Summer recipe - Strawberries and Rhubarb Growing Tips
Seasonal growing tips from Le Manoir's head gardener, Jonathan Keyte
Delicious ripe strawberries
Strawberries are the first fruit of the year's delicious harvest and one of the easiest, most rewarding plants to grow by an aspiring gardener. You simply can't go wrong as plants are relatively cheap and quick to come into cropping.
It is essential to select good looking, healthy plants with clean fibrous roots, approximately 20cm long. The plants should also have a firm crown - the part of the plant at the top of the roots from which the leaves grow out. The best time to plant strawberries is late summer as this allows the plants to establish roots and settle in before the winter.
When planting, keep the crown at the soil level; planting too deep will stunt or even kill the plants.
In the first year after planting keep a vigilant eye on the runners. Remove them as they form – this will direct the plant's energy into growing and fruiting, rather than spreading over the bed.
As the fruit start to ripen, place straw under the berries tucking it neatly under lifted shoots and leaves. This will prevent the fruit from getting in contact with the soil and becoming dirty or wet.
To ensure a continuous supply of fruit, start thinking about planting a new strawberry patch in the 2nd /3rd year – their vigour will deteriorate from then on. If you fancy propagating your own plants, allow the runners to develop. They can be lifted in late summer and replanted to produce a new strawberry patch.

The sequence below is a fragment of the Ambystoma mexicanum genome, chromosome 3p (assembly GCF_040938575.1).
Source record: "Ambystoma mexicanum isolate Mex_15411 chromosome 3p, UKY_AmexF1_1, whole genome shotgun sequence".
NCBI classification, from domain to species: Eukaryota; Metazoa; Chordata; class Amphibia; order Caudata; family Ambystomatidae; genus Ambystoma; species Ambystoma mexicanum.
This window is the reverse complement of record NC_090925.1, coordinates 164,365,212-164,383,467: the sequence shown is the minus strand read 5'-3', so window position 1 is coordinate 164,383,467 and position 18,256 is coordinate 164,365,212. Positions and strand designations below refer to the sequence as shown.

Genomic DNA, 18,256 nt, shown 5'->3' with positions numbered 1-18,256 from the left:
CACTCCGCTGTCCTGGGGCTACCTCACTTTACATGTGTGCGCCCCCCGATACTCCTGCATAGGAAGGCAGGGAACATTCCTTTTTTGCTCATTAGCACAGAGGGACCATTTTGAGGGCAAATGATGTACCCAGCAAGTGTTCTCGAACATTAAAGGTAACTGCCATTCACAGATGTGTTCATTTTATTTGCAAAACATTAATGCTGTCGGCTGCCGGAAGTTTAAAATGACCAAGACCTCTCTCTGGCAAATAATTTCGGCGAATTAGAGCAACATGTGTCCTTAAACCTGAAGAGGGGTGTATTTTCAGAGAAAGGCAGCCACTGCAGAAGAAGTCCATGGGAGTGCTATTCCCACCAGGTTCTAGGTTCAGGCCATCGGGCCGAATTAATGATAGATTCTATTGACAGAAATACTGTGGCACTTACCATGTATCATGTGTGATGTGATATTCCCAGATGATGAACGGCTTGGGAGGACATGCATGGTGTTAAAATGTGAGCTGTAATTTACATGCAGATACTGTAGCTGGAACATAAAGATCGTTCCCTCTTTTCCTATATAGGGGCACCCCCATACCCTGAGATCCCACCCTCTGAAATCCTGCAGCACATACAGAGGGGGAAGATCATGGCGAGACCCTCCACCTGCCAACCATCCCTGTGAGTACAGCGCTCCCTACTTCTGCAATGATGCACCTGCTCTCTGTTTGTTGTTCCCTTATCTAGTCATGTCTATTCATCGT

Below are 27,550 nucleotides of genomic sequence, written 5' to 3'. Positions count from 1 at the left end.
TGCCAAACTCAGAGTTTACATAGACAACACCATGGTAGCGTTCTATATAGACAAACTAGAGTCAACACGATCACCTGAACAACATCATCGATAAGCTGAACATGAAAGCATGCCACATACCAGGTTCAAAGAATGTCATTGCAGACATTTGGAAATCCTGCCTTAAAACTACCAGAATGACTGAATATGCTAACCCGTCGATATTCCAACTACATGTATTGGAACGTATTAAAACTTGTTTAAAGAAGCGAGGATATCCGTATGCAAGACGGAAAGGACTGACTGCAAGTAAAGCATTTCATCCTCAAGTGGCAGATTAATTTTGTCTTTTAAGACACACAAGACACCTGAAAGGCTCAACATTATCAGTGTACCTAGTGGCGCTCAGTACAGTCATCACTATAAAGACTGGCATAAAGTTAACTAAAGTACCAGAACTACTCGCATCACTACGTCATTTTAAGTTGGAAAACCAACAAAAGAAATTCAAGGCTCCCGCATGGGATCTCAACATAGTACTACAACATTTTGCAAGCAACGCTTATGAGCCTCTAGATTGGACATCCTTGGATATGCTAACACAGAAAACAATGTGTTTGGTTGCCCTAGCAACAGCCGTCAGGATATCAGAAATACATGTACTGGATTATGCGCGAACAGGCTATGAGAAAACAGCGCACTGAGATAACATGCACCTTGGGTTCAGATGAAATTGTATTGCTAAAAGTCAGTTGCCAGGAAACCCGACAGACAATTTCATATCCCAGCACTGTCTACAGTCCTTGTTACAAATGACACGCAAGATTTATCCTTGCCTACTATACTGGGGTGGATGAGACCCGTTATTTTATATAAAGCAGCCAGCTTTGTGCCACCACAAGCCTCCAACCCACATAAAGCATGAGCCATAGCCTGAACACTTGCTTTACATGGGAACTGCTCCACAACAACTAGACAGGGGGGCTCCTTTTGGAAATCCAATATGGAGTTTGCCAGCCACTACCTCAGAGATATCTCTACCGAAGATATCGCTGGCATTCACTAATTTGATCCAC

Rhubarb ready to pick
Rhubarb, the traditional ingredient of many puddings and one of the first treats of the season, is coming back into fashion. And it is relatively easy to grow if you follow a few simple rules.
The best way to buy rhubarb for growing is as sets in late winter. A set is a division from the mother plant. Each division must have a strong red bud from which the stems will grow in the spring.
Rhubarb is a perennial plant, therefore the ground in which it will grow needs to be enriched in organic matter (manure or garden compost) prior to planting. It will thrive in a sunny and well- drained position in the garden. Take your time selecting the site – a healthy plant will reward you not only with delicious yields but also with its striking looks!
Resist the temptation to harvest rhubarb in its first year as this will reduce its vigour. In the second year, only take half of the sticks, leaving the rest to feed the plant and to help its establishment.
Rhubarb forcing pots
Harvesting the sticks takes some practicing. Select a stem at least 30cm long and pull it by sliding your thumb down towards the crown, separating the stem from the crown. Stop harvesting in late summer as the plant needs the leaves to recover and to build up reserves for next year.
Rhubarb needs a certain level of cold to wake it up from its winter dormancy. If the winter proves to be mild, rake back any leaves to remove any excess insulation and to expose the crown to the cold winter temperatures.
For earlier crops, try forcing. When the stems start to emerge in spring, cover the crown with a special terracotta forcing jar or an upturned bucket. By excluding light, you will gain tender, blanched stems – they are the most sought after!
To ensure a steady supply of stems, you will need to rejuvenate the plant every 5-6 years. This is done by lifting the plant in the winter and dividing the crown into 2 –3 sections (sets), each of them with a viable bud.